Good RPGs

Darkgold
Unregistered
 
Post: #1
When it comes to leveling up a character how much control do you want to have over the process? 10 Being a game where you spend hours controling the growth of the character, or 1 where its completly taken care of all you need to do is beat enough guys to level up.
Quote this message in a reply
Zachary
Unregistered
 
Post: #2
I like less control. I think the modification to your character should be down to what you equip them with and their spells (although if what type of spell you learn is according to your level, then I would vote for more control).
Quote this message in a reply
suhbataar
Unregistered
 
Post: #3
less control

i mean, how much control do you really have over your own fate in real life?
Quote this message in a reply
Member
Posts: 201
Joined: 2002.06
Post: #4
For me, my reply would vary depending on how well the character development is integrated into the gameplay itself. If you have to consciously think about getting numbers up and the like, it detracts from the game. You should be able to, say perfect your skills, while still performing some feat necessary to finish the game. For this reason, I will vote for "less" because it should be less obviously apart from the rest of the game, but not necessarily less development at all.
Quote this message in a reply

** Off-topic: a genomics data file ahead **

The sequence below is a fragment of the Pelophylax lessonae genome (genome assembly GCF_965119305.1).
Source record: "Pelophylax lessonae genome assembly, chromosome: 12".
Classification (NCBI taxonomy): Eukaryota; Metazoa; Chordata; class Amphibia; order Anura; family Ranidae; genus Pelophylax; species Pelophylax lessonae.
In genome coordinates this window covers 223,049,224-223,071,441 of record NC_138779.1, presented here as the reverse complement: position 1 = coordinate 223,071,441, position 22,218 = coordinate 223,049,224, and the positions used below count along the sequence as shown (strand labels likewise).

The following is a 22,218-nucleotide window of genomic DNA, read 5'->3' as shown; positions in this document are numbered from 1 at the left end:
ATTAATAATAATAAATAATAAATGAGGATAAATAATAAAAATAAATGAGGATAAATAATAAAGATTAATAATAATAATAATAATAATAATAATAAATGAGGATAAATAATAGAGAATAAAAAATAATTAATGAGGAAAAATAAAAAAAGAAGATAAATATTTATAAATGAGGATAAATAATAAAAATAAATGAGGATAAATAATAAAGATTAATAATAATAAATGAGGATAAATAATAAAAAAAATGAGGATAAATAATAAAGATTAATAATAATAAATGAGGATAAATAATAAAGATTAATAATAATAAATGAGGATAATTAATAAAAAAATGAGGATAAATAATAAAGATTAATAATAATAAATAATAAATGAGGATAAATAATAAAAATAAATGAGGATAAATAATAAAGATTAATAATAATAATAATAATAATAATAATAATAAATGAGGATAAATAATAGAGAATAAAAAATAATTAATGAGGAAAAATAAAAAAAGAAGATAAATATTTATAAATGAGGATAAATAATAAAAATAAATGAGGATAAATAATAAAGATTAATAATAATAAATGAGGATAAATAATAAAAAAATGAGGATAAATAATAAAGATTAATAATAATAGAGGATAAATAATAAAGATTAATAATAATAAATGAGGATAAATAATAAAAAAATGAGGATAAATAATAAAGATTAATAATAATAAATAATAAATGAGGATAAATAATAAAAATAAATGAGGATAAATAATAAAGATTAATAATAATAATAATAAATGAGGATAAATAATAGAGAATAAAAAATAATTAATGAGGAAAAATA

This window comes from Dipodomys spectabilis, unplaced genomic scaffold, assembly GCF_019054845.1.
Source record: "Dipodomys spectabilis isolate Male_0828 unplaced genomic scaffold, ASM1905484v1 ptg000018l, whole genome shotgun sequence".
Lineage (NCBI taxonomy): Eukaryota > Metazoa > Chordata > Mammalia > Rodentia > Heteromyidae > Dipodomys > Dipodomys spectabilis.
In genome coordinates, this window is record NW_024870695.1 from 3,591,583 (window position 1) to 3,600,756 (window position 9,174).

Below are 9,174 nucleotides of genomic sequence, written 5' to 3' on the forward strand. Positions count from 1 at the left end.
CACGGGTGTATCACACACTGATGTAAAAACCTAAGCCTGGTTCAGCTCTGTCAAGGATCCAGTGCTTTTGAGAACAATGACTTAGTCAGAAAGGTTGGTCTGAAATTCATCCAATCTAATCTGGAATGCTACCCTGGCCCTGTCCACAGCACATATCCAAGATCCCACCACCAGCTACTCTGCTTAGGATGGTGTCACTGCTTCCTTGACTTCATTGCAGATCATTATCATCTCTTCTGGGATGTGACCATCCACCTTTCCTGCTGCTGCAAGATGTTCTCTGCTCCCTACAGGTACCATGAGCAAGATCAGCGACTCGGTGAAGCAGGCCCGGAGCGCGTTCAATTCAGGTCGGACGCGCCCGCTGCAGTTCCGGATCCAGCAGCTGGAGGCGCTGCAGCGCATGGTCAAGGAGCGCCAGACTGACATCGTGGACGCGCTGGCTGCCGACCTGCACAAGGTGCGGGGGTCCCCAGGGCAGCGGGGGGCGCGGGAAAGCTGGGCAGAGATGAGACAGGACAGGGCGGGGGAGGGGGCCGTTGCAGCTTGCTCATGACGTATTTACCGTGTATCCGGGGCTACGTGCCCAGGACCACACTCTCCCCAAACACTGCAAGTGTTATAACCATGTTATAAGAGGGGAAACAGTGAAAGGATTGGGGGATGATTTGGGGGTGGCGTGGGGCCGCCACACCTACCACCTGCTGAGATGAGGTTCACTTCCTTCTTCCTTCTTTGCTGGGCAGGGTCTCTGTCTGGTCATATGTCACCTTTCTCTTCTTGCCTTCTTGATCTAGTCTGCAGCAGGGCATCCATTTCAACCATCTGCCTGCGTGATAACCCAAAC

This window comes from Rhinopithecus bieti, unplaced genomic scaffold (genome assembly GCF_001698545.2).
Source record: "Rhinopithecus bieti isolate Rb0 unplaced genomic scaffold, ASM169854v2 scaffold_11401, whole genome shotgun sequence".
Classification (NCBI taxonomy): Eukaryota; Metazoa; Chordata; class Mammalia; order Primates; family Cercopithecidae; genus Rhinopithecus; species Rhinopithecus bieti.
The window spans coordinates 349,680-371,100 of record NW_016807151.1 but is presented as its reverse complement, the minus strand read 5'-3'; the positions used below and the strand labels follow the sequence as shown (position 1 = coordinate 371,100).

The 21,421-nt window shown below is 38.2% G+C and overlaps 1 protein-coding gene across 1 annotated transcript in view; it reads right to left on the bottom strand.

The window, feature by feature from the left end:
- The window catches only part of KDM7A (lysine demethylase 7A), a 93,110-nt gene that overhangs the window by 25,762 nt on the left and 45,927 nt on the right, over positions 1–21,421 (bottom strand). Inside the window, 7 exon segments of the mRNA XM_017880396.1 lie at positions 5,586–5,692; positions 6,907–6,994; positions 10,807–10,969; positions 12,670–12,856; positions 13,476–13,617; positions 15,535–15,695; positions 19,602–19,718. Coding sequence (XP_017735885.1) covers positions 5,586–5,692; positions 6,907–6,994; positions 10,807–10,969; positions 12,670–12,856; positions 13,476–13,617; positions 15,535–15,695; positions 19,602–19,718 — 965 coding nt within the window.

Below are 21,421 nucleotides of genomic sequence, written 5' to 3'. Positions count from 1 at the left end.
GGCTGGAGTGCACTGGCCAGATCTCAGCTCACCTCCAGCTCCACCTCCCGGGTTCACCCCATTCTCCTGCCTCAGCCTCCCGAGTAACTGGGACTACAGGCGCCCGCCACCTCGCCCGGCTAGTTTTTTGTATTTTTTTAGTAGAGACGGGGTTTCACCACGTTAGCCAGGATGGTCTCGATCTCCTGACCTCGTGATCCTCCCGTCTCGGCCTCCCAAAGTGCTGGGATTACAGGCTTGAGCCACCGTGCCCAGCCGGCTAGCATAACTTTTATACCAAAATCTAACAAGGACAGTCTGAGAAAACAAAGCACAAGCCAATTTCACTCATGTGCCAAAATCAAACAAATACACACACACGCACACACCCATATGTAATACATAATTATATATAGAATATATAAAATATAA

Member
Posts: 509
Joined: 2002.05
Post: #5
I like lots of control, mabey thats because i LOVE math and used to play alot of paper/pencil RPGs
Quote this message in a reply
AJ Infinity
Unregistered
 
Post: #6
I like time consuming RPG's like the SNES one EarthBound. (In case you're wondering where the Ness character in Super Smash Bros. came from, he came from EarthBound and Harvest Moon, 2 SNES games.)

The 1996 RPG/adventure game Sapiens was cool, also. Anyone remember this? A sequel to it would be cool.
Quote this message in a reply
Member
Posts: 328
Joined: 2002.04
Post: #7
At first I thought I'd like more control, but then I got to thinking about the RPGs that I personally found fun enough that I finished them :-) Those were Chronotrigger and MarioRPG; those gave you control over character development, but nothing complex. And that way I could go back to the action, which was what I guess I like in a game personally :-)